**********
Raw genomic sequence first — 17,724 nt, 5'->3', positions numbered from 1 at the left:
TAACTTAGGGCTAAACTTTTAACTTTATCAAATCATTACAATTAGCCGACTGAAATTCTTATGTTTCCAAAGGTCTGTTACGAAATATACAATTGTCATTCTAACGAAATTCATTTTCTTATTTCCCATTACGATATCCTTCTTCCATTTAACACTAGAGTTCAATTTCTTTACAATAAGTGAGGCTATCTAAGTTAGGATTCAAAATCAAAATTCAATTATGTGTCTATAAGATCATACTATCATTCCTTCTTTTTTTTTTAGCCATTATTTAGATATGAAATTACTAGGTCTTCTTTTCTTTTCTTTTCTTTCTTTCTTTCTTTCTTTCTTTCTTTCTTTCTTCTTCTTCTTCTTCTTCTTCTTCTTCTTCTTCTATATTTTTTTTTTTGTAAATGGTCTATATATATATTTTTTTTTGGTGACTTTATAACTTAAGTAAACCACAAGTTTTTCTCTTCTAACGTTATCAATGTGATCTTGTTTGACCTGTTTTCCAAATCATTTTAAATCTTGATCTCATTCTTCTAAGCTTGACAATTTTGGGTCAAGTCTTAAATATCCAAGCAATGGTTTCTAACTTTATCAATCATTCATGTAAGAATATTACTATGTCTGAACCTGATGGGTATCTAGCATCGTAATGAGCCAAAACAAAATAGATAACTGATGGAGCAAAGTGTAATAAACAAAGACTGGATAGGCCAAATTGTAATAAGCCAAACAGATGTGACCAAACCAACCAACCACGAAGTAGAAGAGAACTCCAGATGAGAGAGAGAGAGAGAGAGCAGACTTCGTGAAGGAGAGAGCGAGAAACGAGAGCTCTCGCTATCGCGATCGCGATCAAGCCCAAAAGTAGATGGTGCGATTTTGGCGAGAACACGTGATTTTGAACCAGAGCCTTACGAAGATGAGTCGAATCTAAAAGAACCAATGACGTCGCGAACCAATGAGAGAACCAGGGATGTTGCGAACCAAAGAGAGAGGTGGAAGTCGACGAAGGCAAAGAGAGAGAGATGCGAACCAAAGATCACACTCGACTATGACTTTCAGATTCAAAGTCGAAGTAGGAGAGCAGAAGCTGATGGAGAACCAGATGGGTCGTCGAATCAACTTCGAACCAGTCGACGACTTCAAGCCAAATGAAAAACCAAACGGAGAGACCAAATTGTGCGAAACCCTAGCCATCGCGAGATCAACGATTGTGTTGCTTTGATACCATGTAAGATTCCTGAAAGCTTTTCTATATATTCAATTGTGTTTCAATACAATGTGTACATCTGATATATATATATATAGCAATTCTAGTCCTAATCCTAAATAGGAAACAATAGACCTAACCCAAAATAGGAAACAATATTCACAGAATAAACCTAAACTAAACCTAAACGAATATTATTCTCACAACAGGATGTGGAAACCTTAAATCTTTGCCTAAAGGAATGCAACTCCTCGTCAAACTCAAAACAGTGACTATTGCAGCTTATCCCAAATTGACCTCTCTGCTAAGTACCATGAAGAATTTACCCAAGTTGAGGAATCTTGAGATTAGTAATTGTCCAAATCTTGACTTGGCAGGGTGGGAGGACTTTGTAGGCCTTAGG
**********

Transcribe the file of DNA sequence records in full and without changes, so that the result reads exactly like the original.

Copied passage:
Raw genomic sequence first — 17,724 nt, 5'->3', positions numbered from 1 at the left:
TAACTTAGGGCTAAACTTTTAACTTTATCAAATCATTACAATTAGCCGACTGAAATTCTTATGTTTCCAAAGGTCTGTTACGAAATATACAATTGTCATTCTAACGAAATTCATTTTCTTATTTCCCATTACGATATCCTTCTTCCATTTAACACTAGAGTTCAATTTCTTTACAATAAGTGAGGCTATCTAAGTTAGGATTCAAAATCAAAATTCAATTATGTGTCTATAAGATCATACTATCATTCCTTCTTTTTTTTTTAGCCATTATTTAGATATGAAATTACTAGGTCTTCTTTTCTTTTCTTTTCTTTCTTTCTTTCTTTCTTTCTTTCTTTCTTTCTTCTTCTTCTTCTTCTTCTTCTTCTTCTTCTTCTATATTTTTTTTTTTGTAAATGGTCTATATATATATTTTTTTTTGGTGACTTTATAACTTAAGTAAACCACAAGTTTTTCTCTTCTAACGTTATCAATGTGATCTTGTTTGACCTGTTTTCCAAATCATTTTAAATCTTGATCTCATTCTTCTAAGCTTGACAATTTTGGGTCAAGTCTTAAATATCCAAGCAATGGTTTCTAACTTTATCAATCATTCATGTAAGAATATTACTATGTCTGAACCTGATGGGTATCTAGCATCGTAATGAGCCAAAACAAAATAGATAACTGATGGAGCAAAGTGTAATAAACAAAGACTGGATAGGCCAAATTGTAATAAGCCAAACAGATGTGACCAAACCAACCAACCACGAAGTAGAAGAGAACTCCAGATGAGAGAGAGAGAGAGAGAGCAGACTTCGTGAAGGAGAGAGCGAGAAACGAGAGCTCTCGCTATCGCGATCGCGATCAAGCCCAAAAGTAGATGGTGCGATTTTGGCGAGAACACGTGATTTTGAACCAGAGCCTTACGAAGATGAGTCGAATCTAAAAGAACCAATGACGTCGCGAACCAATGAGAGAACCAGGGATGTTGCGAACCAAAGAGAGAGGTGGAAGTCGACGAAGGCAAAGAGAGAGAGATGCGAACCAAAGATCACACTCGACTATGACTTTCAGATTCAAAGTCGAAGTAGGAGAGCAGAAGCTGATGGAGAACCAGATGGGTCGTCGAATCAACTTCGAACCAGTCGACGACTTCAAGCCAAATGAAAAACCAAACGGAGAGACCAAATTGTGCGAAACCCTAGCCATCGCGAGATCAACGATTGTGTTGCTTTGATACCATGTAAGATTCCTGAAAGCTTTTCTATATATTCAATTGTGTTTCAATACAATGTGTACATCTGATATATATATATATAGCAATTCTAGTCCTAATCCTAAATAGGAAACAATAGACCTAACCCAAAATAGGAAACAATATTCACAGAATAAACCTAAACTAAACCTAAACGAATATTATTCTCACAACAGGATGTGGAAACCTTAAATCTTTGCCTAAAGGAATGCAACTCCTCGTCAAACTCAAAACAGTGACTATTGCAGCTTATCCCAAATTGACCTCTCTGCTAAGTACCATGAAGAATTTACCCAAGTTGAGGAATCTTGAGATTAGTAATTGTCCAAATCTTGACTTGGCAGGGTGGGAGGACTTTGTAGGCCTTAGG